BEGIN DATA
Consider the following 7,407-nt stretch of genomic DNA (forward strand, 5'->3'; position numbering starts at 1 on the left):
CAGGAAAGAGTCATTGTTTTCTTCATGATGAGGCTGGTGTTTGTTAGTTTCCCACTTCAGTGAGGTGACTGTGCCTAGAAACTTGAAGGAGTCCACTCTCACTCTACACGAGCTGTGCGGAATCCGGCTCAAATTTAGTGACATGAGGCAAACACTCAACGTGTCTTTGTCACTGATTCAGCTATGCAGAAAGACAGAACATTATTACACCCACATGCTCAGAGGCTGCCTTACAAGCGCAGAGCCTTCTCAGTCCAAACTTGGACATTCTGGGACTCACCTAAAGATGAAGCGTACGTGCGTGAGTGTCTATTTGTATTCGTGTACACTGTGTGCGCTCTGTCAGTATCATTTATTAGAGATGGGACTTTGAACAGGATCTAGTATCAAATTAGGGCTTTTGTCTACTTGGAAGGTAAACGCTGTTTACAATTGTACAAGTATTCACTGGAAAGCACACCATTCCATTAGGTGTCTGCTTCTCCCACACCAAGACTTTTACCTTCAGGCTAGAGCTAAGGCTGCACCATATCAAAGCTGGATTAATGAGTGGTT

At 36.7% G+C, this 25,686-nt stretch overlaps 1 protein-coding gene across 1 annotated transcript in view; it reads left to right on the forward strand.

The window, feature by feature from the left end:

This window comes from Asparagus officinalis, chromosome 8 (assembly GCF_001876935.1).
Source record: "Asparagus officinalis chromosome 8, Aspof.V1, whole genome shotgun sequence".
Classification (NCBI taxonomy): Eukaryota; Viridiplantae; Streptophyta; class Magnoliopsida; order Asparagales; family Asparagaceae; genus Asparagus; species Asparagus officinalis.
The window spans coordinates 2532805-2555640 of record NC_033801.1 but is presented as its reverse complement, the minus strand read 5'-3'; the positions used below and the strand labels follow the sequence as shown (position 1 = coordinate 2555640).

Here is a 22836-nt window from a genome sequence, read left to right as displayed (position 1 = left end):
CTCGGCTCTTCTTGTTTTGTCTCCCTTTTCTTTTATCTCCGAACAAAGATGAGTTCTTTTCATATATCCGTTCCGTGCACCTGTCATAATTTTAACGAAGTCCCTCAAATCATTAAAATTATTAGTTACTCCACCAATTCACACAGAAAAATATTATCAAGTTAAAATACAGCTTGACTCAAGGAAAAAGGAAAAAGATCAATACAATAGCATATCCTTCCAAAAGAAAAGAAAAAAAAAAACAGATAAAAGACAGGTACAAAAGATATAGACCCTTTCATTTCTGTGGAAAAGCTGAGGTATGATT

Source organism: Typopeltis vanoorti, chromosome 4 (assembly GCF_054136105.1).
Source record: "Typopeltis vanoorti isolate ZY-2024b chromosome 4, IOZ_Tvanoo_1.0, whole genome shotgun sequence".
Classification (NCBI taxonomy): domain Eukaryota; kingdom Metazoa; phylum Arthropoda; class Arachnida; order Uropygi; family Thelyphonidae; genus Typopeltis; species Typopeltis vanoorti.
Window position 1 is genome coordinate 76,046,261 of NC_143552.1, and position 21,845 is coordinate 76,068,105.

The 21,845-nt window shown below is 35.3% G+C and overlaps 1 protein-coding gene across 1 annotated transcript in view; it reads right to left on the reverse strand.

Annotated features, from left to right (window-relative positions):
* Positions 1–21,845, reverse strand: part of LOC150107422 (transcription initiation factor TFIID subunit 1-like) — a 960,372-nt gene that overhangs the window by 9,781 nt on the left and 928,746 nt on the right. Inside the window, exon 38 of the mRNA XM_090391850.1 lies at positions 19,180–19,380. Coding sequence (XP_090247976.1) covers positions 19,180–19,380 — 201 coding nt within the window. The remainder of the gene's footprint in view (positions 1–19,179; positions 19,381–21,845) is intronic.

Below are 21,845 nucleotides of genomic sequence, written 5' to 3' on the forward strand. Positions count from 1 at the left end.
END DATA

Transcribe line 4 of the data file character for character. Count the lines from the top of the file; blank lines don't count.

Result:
The window, feature by feature from the left end: